wow such bullshit

like it's bad enough they are claiming it creates plasticity for pitch stuff – maybe it just makes u better at pitch without plasticity? among other things – but then to start saying they found out about psychiatry... ugh
the big picture tho is this is explanationless "science". they don't know what VPA does or how it works, and they are focusing on correlations (btwn taking VPA and high scores on pitch tests) not explanations

> If confirmed by future replications, our study will provide a behavioral paradigm for the assessment of the potential of psychiatric drugs to induce plasticity. In particular, the AP task may be useful as a behavioral correlate. If further studies continue to reveal specificity of VPA to the AP task (or to tasks on which training or intervention is provided), critical information will have been garnered concerning when systemic drug treatments may safely be used to reopen neural plasticity in a specific, targeted way.

i think they are saying here that they have no idea if VPA (their drug) has anything to do with pitch, or just helps learning more generally

the intended use for approving psychiatry drugs is disturbing

Refuting the study like this took under 20 minutes. Then people discussed the point about whether the study was blind:

anonymous-1:
    How does that make it not double-blind?
curi:
    if you know what group you're in, that isn't blind.
    do you know what blind means? *confused*
anonymous-1:
    but you don't know, you guess
curi:
    they could tell which they were in
anonymous-1:
    they guessed which they were in
curi:
    so you think 17 out of 18 got it right by coincidence, and there was no unblinding information?
anonymous-1:
    still blind?
    they weren't told until after the study
    this is a standard thing in psych studies to find out whether the person can guess about placebo?
curi:
    if you can guess better than chance, then you have information about which group you're in (or ESP). that information means it's not fully blind. in this case they appear to have quite a lot of such info.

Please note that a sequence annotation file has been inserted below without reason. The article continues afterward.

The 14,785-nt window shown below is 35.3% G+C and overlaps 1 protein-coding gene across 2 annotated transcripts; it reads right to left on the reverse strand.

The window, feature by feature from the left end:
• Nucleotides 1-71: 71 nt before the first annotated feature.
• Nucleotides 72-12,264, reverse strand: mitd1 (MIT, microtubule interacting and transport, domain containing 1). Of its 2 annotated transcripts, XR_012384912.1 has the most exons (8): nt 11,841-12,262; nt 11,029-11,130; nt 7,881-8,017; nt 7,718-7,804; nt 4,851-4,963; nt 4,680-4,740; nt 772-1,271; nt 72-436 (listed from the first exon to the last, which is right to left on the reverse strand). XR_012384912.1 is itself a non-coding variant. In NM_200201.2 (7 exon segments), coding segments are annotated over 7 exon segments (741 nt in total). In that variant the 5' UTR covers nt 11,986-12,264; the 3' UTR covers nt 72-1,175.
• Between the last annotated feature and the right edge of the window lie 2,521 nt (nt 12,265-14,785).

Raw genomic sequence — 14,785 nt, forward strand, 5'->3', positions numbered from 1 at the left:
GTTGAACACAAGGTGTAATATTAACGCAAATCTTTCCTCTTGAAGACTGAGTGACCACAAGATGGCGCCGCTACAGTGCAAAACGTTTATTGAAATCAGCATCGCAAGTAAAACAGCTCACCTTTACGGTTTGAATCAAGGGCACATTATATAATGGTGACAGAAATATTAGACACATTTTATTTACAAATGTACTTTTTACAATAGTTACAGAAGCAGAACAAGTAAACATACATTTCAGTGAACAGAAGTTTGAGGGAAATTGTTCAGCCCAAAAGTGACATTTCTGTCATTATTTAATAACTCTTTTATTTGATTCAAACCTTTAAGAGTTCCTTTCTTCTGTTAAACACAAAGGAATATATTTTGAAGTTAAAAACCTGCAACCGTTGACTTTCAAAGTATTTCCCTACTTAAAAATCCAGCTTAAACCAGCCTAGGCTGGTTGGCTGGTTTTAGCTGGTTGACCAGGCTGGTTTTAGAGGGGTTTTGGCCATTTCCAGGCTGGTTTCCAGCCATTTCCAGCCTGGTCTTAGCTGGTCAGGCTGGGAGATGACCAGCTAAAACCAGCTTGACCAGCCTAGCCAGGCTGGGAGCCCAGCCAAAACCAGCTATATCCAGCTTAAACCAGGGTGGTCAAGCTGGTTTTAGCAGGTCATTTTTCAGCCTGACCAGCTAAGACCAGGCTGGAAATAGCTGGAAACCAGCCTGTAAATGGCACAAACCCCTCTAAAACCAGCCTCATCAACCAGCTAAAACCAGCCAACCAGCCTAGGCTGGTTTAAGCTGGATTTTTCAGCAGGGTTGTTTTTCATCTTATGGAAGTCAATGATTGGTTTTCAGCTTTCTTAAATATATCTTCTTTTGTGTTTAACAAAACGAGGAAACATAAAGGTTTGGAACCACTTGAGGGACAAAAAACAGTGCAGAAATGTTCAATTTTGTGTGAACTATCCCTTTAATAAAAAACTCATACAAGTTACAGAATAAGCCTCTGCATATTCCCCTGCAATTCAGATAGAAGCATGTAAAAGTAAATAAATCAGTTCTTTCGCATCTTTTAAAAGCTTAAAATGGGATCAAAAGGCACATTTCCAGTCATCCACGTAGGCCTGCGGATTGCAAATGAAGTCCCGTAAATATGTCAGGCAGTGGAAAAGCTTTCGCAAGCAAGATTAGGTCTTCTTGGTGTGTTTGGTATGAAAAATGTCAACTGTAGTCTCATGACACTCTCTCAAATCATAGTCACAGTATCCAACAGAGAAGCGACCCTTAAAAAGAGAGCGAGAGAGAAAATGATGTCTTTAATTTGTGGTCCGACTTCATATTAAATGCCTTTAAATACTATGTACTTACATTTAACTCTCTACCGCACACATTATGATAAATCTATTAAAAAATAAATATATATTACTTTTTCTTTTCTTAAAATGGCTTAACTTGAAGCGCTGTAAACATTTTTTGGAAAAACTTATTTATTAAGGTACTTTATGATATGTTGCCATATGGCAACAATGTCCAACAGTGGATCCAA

"standard thing in psych studies" is not reassuring!!!
Justin Mallone:
    ya lol
    psych studies typically trash
anonymous-1:
    not by coincidence, by stuff like feeling the drug
curi:
    right, that makes it not blind.
anonymous-1:
    so yes no unblinding info
curi:
    feeling it is unblinding info
anonymous-1:
    you don't know for sure though
    hmmm
    why should that be considered unblinding?
curi:
    but if you know (from feeling it) better than chance, you know something about whether you have the placebo or not. you have information about it (just not PERFECT information if you don't know for SURE). so it's not fully blind. (and, again, they seem to in this case have had LOTS of info, so not close to blind)
Justin Mallone:
    doing double blind can be hard
curi:
    yeah in medical studies they sometimes use complex active placebos to try to make stuff blind
Justin Mallone:
    the fact that lots of stuff is done incompetently doesn’t lower the bar tho
curi:
    like try to find stuff that'll have the same side effects and other feelable consequences
anonymous-1:
    oh cool @ complex active placebos
    didn't know about that. makes sense

Elliot Temple on January 14, 2016